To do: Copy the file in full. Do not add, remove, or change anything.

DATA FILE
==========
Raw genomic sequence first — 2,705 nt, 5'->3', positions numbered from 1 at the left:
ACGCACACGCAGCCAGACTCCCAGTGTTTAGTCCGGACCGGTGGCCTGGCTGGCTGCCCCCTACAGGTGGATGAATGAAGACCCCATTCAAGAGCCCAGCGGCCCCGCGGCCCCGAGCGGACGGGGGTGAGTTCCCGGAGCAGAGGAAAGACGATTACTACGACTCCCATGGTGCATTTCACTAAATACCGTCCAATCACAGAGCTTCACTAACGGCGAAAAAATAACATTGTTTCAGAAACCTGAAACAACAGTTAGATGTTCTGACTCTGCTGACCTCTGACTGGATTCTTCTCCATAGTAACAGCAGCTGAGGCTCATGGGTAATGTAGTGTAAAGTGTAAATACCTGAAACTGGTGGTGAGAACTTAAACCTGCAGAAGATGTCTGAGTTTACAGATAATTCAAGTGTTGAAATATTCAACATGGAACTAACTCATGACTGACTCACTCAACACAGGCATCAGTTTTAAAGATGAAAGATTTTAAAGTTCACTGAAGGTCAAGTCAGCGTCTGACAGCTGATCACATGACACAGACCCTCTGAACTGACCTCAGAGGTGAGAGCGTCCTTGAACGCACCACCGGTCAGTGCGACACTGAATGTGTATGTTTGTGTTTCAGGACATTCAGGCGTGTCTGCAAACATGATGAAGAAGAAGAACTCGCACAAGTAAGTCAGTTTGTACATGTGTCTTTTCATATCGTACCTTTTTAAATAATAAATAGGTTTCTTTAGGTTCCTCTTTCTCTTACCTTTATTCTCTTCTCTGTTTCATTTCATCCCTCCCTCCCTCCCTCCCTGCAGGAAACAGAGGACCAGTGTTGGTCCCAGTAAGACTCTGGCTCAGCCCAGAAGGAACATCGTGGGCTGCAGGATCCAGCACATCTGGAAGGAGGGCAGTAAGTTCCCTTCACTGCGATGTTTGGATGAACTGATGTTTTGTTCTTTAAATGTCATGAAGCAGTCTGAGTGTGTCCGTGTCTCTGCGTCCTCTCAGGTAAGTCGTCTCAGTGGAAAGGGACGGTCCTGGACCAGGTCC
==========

Raw genomic sequence first — 2,705 nt, 5'->3', positions numbered from 1 at the left:
ACGCACACGCAGCCAGACTCCCAGTGTTTAGTCCGGACCGGTGGCCTGGCTGGCTGCCCCCTACAGGTGGATGAATGAAGACCCCATTCAAGAGCCCAGCGGCCCCGCGGCCCCGAGCGGACGGGGGTGAGTTCCCGGAGCAGAGGAAAGACGATTACTACGACTCCCATGGTGCATTTCACTAAATACCGTCCAATCACAGAGCTTCACTAACGGCGAAAAAATAACATTGTTTCAGAAACCTGAAACAACAGTTAGATGTTCTGACTCTGCTGACCTCTGACTGGATTCTTCTCCATAGTAACAGCAGCTGAGGCTCATGGGTAATGTAGTGTAAAGTGTAAATACCTGAAACTGGTGGTGAGAACTTAAACCTGCAGAAGATGTCTGAGTTTACAGATAATTCAAGTGTTGAAATATTCAACATGGAACTAACTCATGACTGACTCACTCAACACAGGCATCAGTTTTAAAGATGAAAGATTTTAAAGTTCACTGAAGGTCAAGTCAGCGTCTGACAGCTGATCACATGACACAGACCCTCTGAACTGACCTCAGAGGTGAGAGCGTCCTTGAACGCACCACCGGTCAGTGCGACACTGAATGTGTATGTTTGTGTTTCAGGACATTCAGGCGTGTCTGCAAACATGATGAAGAAGAAGAACTCGCACAAGTAAGTCAGTTTGTACATGTGTCTTTTCATATCGTACCTTTTTAAATAATAAATAGGTTTCTTTAGGTTCCTCTTTCTCTTACCTTTATTCTCTTCTCTGTTTCATTTCATCCCTCCCTCCCTCCCTCCCTGCAGGAAACAGAGGACCAGTGTTGGTCCCAGTAAGACTCTGGCTCAGCCCAGAAGGAACATCGTGGGCTGCAGGATCCAGCACATCTGGAAGGAGGGCAGTAAGTTCCCTTCACTGCGATGTTTGGATGAACTGATGTTTTGTTCTTTAAATGTCATGAAGCAGTCTGAGTGTGTCCGTGTCTCTGCGTCCTCTCAGGTAAGTCGTCTCAGTGGAAAGGGACGGTCCTGGACCAGGTCC